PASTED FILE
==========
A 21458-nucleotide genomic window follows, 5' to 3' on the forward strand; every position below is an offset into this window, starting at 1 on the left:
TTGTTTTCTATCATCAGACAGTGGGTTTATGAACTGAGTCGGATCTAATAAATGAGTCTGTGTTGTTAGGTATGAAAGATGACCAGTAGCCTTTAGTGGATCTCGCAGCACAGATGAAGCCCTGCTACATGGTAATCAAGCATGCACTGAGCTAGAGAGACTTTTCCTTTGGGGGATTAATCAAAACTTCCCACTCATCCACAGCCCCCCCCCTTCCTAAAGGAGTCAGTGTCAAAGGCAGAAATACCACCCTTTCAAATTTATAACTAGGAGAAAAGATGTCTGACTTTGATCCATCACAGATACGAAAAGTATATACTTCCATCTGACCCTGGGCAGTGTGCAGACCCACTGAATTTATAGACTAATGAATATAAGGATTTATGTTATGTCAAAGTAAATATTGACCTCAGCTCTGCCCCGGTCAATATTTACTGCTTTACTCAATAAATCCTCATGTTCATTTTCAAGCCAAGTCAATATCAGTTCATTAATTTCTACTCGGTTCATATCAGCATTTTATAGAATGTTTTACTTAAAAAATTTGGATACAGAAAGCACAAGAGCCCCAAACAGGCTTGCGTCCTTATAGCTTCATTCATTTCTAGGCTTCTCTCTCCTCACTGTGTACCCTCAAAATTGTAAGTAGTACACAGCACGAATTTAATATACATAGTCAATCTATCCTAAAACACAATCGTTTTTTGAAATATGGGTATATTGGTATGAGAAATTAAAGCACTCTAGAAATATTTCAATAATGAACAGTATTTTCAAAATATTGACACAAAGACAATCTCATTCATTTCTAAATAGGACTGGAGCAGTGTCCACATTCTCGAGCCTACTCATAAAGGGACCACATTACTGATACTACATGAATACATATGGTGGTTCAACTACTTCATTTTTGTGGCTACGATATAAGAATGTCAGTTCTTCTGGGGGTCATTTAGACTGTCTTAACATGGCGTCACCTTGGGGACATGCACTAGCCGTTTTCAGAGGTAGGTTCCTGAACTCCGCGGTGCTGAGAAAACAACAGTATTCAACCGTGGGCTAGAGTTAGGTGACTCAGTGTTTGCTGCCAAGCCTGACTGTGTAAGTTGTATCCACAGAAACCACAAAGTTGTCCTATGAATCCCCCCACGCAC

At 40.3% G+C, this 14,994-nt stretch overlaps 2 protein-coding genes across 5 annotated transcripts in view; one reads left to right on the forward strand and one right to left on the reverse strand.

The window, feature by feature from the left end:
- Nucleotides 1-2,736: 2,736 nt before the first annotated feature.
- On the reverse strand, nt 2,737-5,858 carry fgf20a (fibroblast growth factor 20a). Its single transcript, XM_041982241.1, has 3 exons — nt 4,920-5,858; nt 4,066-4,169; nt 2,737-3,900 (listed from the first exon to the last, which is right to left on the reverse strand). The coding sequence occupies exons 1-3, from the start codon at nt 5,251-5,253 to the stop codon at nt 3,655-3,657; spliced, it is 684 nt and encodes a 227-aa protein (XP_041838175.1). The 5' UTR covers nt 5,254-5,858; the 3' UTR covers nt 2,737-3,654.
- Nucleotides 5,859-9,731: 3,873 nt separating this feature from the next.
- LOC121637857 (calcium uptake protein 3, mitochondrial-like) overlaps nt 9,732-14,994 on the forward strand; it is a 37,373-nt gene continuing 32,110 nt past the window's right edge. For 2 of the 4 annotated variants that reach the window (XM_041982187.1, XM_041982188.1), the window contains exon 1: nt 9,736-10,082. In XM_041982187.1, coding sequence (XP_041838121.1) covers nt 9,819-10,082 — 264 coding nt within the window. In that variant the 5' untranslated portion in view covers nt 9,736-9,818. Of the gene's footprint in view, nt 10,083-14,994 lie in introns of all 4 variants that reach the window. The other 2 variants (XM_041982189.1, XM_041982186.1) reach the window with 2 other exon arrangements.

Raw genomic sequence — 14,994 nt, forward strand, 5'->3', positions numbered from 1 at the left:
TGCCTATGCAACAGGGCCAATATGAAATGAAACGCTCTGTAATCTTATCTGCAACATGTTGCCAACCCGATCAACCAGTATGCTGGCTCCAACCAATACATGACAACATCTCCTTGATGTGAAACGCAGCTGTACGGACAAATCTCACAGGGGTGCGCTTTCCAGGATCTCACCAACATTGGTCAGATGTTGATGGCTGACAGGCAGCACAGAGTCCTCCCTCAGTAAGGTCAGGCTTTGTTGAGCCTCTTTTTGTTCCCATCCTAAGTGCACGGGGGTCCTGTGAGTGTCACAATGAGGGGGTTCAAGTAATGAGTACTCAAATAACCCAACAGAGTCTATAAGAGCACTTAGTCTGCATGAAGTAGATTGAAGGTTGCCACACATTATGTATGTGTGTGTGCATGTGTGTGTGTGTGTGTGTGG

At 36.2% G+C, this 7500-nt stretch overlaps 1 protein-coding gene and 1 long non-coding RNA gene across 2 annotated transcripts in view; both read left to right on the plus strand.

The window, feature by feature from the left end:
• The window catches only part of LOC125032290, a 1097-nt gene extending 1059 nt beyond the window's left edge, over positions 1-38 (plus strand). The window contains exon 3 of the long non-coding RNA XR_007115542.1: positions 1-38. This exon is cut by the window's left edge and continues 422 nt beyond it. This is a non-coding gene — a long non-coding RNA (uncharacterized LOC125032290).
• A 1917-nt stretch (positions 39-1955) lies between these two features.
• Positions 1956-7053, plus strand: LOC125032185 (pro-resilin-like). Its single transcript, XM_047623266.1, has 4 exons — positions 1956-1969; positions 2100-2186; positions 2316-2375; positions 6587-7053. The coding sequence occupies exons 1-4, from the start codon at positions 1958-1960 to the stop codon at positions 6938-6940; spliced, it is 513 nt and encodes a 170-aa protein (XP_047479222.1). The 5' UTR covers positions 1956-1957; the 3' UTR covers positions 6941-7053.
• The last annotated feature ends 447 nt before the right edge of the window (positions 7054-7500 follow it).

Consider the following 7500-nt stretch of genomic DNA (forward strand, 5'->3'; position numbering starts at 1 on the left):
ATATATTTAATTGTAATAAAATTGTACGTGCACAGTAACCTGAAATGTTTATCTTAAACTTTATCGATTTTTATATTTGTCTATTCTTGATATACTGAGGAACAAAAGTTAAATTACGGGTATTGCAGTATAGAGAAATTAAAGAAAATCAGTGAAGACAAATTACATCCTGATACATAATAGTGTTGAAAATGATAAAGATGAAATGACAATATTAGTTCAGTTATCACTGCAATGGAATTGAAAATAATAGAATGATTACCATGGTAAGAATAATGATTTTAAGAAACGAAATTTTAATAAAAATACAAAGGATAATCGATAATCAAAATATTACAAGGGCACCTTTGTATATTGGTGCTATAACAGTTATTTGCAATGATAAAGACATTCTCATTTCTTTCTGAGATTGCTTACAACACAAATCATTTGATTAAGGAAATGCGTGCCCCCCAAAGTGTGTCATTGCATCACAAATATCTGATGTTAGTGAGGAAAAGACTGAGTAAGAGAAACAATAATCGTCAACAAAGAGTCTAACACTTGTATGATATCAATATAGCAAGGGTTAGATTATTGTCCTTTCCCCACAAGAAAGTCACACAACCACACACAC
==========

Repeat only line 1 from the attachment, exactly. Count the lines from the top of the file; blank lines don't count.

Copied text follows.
A 21458-nucleotide genomic window follows, 5' to 3' on the forward strand; every position below is an offset into this window, starting at 1 on the left: